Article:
Every morning, I read global news and science articles, looking for nuggets of weird, unique, and awesome stories. There are thirty tabs open in my phone’s browser, each one of them a story that captured my imagination. Some I save for later. Some get blended into what I’m currently writing. And some inspire entire stories. That’s what happened when I read about North Sentinel Island, which was proclaimed-by the article-to be the most dangerous island in the world. As someone intrigued by dangerous islands (I’ve written about them in the past) I was keen to learn about this real-life island of doom.
The more I read, the more fascinated I became. Not only is North Sentinel Island a very dangerous place to visit, but the native, uncontacted tribe that lives there is mysterious, strange, and violent. In terms of real world inspiration, North Sentinel Island is jet fuel for my imagination. Combining real history, reports of encounters with the locals, and my own nefarious conjurings, I’ve put together a story that is action-packed, strange, and a bit mind bending.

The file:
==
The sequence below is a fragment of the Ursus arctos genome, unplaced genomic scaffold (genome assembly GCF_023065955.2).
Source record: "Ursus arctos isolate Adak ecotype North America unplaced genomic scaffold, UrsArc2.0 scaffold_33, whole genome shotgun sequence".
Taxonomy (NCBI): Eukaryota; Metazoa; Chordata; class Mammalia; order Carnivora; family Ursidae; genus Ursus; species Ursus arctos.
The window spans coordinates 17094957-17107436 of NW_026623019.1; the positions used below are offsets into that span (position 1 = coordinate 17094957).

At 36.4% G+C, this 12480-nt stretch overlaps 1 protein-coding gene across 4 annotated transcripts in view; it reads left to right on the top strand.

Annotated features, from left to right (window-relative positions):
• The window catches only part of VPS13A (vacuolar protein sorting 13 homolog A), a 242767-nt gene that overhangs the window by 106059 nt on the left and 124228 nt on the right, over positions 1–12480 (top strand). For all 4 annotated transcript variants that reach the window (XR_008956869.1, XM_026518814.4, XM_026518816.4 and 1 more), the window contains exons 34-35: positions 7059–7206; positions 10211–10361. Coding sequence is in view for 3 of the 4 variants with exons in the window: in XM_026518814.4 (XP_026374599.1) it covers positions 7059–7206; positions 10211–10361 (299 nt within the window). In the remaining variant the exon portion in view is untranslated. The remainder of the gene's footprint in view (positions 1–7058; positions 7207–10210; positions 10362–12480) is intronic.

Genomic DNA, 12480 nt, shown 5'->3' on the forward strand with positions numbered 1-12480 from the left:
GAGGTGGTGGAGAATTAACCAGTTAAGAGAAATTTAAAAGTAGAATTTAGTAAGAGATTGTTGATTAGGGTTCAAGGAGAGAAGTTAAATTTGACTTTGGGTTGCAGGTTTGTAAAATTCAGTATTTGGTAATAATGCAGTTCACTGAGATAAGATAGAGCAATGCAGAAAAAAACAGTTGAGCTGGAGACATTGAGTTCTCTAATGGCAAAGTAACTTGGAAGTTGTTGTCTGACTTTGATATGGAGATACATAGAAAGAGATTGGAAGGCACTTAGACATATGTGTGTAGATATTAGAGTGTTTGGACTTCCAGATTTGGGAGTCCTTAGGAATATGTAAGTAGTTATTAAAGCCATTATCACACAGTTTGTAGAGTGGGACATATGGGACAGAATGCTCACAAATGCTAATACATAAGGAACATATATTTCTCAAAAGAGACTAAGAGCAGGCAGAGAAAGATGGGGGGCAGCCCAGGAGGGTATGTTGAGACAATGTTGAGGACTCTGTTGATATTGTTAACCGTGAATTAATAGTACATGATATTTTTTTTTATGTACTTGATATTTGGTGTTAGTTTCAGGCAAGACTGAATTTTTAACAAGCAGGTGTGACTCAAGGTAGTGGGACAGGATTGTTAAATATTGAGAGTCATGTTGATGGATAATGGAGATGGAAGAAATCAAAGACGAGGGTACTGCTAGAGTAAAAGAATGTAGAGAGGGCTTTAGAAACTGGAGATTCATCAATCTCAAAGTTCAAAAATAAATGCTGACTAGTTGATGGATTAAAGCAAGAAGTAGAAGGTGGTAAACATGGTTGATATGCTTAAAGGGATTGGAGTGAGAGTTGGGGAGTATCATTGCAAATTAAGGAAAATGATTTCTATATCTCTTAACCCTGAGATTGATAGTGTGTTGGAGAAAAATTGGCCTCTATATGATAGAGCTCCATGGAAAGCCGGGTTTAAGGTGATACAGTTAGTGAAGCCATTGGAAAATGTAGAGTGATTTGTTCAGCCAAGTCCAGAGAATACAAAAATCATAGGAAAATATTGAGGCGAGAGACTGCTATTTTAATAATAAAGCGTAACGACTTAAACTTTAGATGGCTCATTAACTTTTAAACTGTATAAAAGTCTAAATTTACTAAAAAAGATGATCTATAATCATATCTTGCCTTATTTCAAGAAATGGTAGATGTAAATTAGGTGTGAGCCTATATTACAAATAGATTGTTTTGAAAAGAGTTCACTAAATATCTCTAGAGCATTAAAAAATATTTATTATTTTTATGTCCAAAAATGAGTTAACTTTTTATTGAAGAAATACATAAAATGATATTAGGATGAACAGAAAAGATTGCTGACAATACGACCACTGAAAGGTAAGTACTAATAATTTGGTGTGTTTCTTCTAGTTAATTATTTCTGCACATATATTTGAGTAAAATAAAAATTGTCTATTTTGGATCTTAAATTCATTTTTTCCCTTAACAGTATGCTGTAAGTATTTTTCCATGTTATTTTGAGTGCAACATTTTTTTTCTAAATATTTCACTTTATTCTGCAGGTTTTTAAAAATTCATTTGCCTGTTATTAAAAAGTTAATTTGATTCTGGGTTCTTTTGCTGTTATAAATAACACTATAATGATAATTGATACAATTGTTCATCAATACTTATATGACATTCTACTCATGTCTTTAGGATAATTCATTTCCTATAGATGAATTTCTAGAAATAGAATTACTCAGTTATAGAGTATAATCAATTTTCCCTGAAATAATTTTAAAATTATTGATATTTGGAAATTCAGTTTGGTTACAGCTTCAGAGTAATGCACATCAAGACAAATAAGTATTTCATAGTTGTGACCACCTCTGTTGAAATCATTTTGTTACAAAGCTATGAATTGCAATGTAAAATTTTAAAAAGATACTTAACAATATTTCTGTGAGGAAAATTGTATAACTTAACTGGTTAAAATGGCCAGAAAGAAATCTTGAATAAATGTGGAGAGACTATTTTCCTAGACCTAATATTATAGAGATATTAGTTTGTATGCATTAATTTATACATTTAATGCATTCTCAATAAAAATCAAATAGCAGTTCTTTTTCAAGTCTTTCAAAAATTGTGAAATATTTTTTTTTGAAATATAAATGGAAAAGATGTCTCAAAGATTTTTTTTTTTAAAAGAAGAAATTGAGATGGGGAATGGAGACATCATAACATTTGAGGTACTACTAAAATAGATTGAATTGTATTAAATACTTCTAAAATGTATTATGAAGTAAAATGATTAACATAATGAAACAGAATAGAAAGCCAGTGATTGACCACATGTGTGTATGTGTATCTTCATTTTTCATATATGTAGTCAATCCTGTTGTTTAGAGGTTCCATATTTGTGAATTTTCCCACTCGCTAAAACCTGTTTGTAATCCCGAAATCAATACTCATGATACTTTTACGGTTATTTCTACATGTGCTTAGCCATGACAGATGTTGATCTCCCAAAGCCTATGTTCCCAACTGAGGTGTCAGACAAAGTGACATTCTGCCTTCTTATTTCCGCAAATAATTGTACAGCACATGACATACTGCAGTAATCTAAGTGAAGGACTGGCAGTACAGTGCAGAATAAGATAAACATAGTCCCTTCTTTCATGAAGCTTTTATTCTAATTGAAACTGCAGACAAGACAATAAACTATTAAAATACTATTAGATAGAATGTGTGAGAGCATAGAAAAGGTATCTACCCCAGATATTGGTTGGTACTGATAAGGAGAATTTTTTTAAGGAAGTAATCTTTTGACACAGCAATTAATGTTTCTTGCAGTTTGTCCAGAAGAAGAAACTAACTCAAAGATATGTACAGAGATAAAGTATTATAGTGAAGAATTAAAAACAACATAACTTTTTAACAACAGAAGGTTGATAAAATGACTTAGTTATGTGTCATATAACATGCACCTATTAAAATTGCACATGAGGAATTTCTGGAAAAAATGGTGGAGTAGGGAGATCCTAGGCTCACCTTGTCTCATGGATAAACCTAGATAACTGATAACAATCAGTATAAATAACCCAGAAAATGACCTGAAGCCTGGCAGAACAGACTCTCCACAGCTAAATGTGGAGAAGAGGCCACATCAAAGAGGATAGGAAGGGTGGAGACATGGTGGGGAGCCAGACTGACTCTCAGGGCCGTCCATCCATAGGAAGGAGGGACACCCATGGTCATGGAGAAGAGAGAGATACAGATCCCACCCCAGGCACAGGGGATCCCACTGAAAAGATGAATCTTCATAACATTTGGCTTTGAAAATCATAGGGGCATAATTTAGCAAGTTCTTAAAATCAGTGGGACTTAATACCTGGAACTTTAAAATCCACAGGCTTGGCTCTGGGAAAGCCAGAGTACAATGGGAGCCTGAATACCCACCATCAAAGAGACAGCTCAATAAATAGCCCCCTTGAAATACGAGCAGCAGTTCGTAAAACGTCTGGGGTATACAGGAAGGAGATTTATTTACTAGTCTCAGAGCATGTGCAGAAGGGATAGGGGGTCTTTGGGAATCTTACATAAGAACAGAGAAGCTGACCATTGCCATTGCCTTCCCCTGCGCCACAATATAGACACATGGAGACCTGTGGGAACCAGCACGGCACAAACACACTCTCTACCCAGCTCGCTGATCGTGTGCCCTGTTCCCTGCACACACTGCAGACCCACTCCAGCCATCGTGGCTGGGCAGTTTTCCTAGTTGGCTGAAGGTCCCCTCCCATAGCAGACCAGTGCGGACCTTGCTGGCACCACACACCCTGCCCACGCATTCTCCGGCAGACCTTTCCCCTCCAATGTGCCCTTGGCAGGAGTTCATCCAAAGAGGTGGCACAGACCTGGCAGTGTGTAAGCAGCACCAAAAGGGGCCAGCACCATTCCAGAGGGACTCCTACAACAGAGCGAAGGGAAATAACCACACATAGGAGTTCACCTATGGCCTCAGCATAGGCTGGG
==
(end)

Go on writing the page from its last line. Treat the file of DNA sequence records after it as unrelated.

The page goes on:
Forbidden Island is a journey to the world’s most dangerous island (IRL), where what little is known about the stone age natives is strange, mysterious and deadly… Like a certain other Island novel, it’s a blend of the thriller and horror genres based on real history that’s put through the blender that is my imagination. The novel comes out on December 5th, just five days from today, but I wanted to share the opening chapters with you now. I hope you enjoy them, and snag a copy of the book on the 5th of December. MWA HAHAHAHAAAA… Ahem. Thanks. — Jeremy